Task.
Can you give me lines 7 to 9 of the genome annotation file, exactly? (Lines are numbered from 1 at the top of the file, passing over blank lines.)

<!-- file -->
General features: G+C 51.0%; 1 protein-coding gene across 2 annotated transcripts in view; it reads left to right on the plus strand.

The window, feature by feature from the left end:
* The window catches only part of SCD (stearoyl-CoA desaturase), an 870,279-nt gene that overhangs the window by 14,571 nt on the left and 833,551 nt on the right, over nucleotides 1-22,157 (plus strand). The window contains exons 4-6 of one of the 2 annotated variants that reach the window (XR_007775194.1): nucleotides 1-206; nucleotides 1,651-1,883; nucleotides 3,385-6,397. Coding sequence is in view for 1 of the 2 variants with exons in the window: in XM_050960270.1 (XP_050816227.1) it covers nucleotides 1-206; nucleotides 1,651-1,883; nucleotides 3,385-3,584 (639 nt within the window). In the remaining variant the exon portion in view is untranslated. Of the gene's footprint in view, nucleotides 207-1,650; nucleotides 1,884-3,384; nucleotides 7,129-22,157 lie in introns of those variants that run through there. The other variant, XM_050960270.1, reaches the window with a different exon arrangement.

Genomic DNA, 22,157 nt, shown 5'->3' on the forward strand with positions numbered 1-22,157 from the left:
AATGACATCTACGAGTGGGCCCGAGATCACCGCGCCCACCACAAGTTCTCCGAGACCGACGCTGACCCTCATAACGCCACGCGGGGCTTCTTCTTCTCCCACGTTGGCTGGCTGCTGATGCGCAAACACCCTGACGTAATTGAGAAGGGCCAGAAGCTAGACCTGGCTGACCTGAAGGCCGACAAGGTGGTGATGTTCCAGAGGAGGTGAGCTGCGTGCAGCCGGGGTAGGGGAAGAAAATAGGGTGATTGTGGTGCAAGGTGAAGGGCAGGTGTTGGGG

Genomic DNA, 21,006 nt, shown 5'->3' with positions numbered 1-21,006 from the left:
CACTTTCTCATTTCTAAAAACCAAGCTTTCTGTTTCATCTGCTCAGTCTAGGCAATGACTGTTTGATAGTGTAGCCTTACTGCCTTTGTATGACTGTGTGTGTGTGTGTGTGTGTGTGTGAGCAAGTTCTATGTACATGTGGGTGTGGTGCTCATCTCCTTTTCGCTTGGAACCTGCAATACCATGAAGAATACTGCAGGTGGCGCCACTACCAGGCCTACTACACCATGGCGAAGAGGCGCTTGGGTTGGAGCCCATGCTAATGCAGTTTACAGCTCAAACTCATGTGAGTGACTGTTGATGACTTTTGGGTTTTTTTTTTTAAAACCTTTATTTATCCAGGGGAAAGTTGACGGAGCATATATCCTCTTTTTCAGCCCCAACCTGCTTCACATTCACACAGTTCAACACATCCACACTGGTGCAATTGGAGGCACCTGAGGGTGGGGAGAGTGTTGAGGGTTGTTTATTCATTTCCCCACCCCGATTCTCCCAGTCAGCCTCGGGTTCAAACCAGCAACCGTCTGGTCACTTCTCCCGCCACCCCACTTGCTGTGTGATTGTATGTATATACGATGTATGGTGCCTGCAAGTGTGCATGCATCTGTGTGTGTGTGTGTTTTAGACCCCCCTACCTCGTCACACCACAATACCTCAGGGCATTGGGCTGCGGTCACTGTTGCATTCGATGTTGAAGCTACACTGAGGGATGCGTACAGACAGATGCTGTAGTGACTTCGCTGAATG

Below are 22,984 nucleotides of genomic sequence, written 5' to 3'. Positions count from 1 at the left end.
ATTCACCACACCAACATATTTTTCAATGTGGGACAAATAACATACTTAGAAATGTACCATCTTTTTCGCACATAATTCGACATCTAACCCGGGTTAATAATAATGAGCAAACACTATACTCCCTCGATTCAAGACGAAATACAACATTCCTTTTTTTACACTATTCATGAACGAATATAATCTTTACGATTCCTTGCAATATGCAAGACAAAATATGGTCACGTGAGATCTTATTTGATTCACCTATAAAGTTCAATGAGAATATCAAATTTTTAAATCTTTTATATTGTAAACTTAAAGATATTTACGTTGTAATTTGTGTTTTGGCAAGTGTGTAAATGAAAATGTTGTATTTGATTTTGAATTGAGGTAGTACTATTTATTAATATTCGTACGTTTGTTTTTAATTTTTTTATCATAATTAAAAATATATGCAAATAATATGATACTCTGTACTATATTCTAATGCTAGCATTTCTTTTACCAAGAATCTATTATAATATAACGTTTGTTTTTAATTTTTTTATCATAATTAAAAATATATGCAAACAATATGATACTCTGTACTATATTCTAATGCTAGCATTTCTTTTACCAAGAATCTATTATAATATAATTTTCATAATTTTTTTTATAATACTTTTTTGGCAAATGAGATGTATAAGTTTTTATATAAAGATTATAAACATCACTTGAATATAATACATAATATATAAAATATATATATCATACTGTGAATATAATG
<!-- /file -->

CACTTTCTCATTTCTAAAAACCAAGCTTTCTGTTTCATCTGCTCAGTCTAGGCAATGACTGTTTGATAGTGTAGCCTTACTGCCTTTGTATGACTGTGTGTGTGTGTGTGTGTGTGTGTGAGCAAGTTCTATGTACATGTGGGTGTGGTGCTCATCTCCTTTTCGCTTGGAACCTGCAATACCATGAAGAATACTGCAGGTGGCGCCACTACCAGGCCTACTACACCATGGCGAAGAGGCGCTTGGGTTGGAGCCCATGCTAATGCAGTTTACAGCTCAAACTCATGTGAGTGACTGTTGATGACTTTTGGGTTTTTTTTTTTAAAACCTTTATTTATCCAGGGGAAAGTTGACGGAGCATATATCCTCTTTTTCAGCCCCAACCTGCTTCACATTCACACAGTTCAACACATCCACACTGGTGCAATTGGAGGCACCTGAGGGTGGGGAGAGTGTTGAGGGTTGTTTATTCATTTCCCCACCCCGATTCTCCCAGTCAGCCTCGGGTTCAAACCAGCAACCGTCTGGTCACTTCTCCCGCCACCCCACTTGCTGTGTGATTGTATGTATATACGATGTATGGTGCCTGCAAGTGTGCATGCATCTGTGTGTGTGTGTGTTTTAGACCCCCCTACCTCGTCACACCACAATACCTCAGGGCATTGGGCTGCGGTCACTGTTGCATTCGATGTTGAAGCTACACTGAGGGATGCGTACAGACAGATGCTGTAGTGACTTCGCTGAATG

Below are 22,984 nucleotides of genomic sequence, written 5' to 3'. Positions count from 1 at the left end.
ATTCACCACACCAACATATTTTTCAATGTGGGACAAATAACATACTTAGAAATGTACCATCTTTTTCGCACATAATTCGACATCTAACCCGGGTTAATAATAATGAGCAAACACTATACTCCCTCGATTCAAGACGAAATACAACATTCCTTTTTTTACACTATTCATGAACGAATATAATCTTTACGATTCCTTGCAATATGCAAGACAAAATATGGTCACGTGAGATCTTATTTGATTCACCTATAAAGTTCAATGAGAATATCAAATTTTTAAATCTTTTATATTGTAAACTTAAAGATATTTACGTTGTAATTTGTGTTTTGGCAAGTGTGTAAATGAAAATGTTGTATTTGATTTTGAATTGAGGTAGTACTATTTATTAATATTCGTACGTTTGTTTTTAATTTTTTTATCATAATTAAAAATATATGCAAATAATATGATACTCTGTACTATATTCTAATGCTAGCATTTCTTTTACCAAGAATCTATTATAATATAACGTTTGTTTTTAATTTTTTTATCATAATTAAAAATATATGCAAACAATATGATACTCTGTACTATATTCTAATGCTAGCATTTCTTTTACCAAGAATCTATTATAATATAATTTTCATAATTTTTTTTATAATACTTTTTTGGCAAATGAGATGTATAAGTTTTTATATAAAGATTATAAACATCACTTGAATATAATACATAATATATAAAATATATATATCATACTGTGAATATAATG